Friday, August 6, 2010

Foreign Spending Begins at the Border

Never underestimate the power of the United States Government to convolve its logic to a level of FUBAR proportions. Consider the following BBC News report, which appeared on their Web site this afternoon:

The US government is to start charging UK travellers $14 (£9) to apply for permission to enter the country.

The compulsory Electronic System for Travel Authorisation (Esta) is free at present, but from 9 September visitors to the US will have to pay for it.

It lasts for two years; people who already have a valid form will not have to pay until their current one expires.

Ostensibly, this is all a matter of "preprocessing," taking care of paperwork that used to be handled at the port of entry:

The Electronic System for Travel Authorisation form, which takes up to 72 hours to be approved, gives air passengers prior approval for entry to the US.

It replaced the green I-94 card which passengers have previously filled in on their flight into the US.

Most people who fill in the form should receive approval from the US Department of Homeland Security within a few minutes.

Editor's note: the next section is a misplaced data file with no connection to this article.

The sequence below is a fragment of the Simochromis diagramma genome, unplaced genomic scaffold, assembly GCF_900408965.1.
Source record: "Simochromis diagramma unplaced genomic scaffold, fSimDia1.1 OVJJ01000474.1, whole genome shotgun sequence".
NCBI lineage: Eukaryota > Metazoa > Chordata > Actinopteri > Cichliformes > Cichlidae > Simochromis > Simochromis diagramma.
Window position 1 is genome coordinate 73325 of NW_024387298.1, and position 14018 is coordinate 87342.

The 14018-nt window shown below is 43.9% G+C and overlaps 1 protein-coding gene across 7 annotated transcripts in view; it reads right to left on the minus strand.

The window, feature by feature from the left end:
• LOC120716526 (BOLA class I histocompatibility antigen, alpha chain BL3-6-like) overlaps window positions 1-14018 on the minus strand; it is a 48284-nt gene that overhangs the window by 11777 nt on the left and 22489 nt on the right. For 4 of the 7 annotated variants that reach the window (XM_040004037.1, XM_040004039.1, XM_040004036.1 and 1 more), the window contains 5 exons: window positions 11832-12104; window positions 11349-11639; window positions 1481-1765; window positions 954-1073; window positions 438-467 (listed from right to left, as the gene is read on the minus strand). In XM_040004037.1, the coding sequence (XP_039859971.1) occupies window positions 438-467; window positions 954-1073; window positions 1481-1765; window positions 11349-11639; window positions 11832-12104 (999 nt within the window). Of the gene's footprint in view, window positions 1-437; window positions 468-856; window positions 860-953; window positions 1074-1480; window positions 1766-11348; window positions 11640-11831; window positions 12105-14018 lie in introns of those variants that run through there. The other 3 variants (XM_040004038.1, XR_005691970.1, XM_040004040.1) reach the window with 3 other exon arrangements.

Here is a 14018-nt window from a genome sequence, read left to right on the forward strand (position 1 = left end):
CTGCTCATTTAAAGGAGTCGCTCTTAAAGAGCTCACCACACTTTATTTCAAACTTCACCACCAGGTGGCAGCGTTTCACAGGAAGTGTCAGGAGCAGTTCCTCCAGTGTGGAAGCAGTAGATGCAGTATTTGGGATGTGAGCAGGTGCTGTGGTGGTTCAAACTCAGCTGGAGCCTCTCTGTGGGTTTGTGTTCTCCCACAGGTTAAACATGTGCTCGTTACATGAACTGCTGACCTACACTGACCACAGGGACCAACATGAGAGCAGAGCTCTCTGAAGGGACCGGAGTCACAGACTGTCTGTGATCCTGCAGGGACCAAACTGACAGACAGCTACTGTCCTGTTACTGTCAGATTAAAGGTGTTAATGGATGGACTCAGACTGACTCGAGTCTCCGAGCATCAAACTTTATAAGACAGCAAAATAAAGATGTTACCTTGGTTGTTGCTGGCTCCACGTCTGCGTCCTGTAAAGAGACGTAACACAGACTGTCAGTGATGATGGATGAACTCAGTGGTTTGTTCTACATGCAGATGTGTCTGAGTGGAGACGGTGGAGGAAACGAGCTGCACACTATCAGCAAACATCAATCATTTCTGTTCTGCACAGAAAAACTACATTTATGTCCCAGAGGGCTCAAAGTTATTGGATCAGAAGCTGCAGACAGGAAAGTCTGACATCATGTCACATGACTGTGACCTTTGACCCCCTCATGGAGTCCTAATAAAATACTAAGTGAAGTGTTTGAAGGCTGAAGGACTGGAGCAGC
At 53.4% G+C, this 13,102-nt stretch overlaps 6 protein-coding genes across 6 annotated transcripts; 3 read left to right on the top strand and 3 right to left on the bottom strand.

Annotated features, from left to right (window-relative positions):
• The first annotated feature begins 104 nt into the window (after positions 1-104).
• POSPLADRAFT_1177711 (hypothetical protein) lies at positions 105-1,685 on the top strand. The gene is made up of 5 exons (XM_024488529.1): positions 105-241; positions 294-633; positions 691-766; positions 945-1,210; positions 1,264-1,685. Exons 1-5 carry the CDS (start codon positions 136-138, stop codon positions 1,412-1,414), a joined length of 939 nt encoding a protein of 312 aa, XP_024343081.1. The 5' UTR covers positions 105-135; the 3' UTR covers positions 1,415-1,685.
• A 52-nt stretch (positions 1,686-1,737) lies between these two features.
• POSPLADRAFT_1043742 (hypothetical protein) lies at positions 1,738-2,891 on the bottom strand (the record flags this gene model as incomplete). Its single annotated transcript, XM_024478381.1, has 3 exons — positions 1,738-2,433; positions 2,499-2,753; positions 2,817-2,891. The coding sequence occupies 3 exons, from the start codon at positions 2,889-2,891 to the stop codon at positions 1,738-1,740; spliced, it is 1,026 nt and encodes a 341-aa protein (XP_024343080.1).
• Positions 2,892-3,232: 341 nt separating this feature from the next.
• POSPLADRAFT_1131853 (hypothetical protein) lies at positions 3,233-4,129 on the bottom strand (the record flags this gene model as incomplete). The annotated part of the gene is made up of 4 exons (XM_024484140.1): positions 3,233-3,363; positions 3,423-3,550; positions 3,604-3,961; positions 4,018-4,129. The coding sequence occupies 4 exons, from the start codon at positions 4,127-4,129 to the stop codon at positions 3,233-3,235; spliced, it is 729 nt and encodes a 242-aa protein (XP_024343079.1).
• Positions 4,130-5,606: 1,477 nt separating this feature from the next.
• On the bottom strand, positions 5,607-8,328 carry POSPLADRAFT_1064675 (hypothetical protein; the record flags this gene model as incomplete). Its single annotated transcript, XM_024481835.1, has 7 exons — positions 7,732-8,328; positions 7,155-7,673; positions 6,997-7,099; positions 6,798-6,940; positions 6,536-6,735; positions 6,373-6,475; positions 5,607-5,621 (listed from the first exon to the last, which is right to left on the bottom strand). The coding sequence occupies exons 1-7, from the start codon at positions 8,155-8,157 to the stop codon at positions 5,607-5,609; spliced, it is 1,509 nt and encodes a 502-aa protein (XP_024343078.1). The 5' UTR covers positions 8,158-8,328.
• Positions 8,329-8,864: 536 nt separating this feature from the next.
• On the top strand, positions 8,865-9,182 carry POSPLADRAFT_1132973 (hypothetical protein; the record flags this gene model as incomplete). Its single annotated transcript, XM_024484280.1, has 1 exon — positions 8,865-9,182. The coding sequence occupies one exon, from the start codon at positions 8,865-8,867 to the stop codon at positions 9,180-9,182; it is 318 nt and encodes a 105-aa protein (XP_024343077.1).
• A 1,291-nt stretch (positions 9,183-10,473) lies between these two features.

But British Airways and American Airlines are advising travellers to apply at least 72 hours in advance.

Both airlines have said people without valid Esta forms will not be allowed to board flights to the US.

This seems fair enough; and the $14 covers the actually work behind the processing, right? It turns out that this is not quite the case, which seems reasonable enough when you consider that most of the work is probably being done by software. No, it is that logic behind the financial charge that shifts the domain from the convoluted logic of "Government work" to the domain of chutzpah:

The fee has been introduced to fund a programme which aims to promote tourism in the US and attract foreign spending.

In other words we encourage foreign visitors to spend their money in our country by "warming them up" with a $14 charge just to get into the country! Furthermore, since this is "Government issue," we have no idea which division of the Government came up with the idea or just which part of the Federal budget is responsible for the aforementioned program that will benefit from this "toll booth for foreigners." However, since that is the way our bureaucracy works, let's just make a blanket presentation to the United States Government of the Chutzpah of the Week award.

No comments: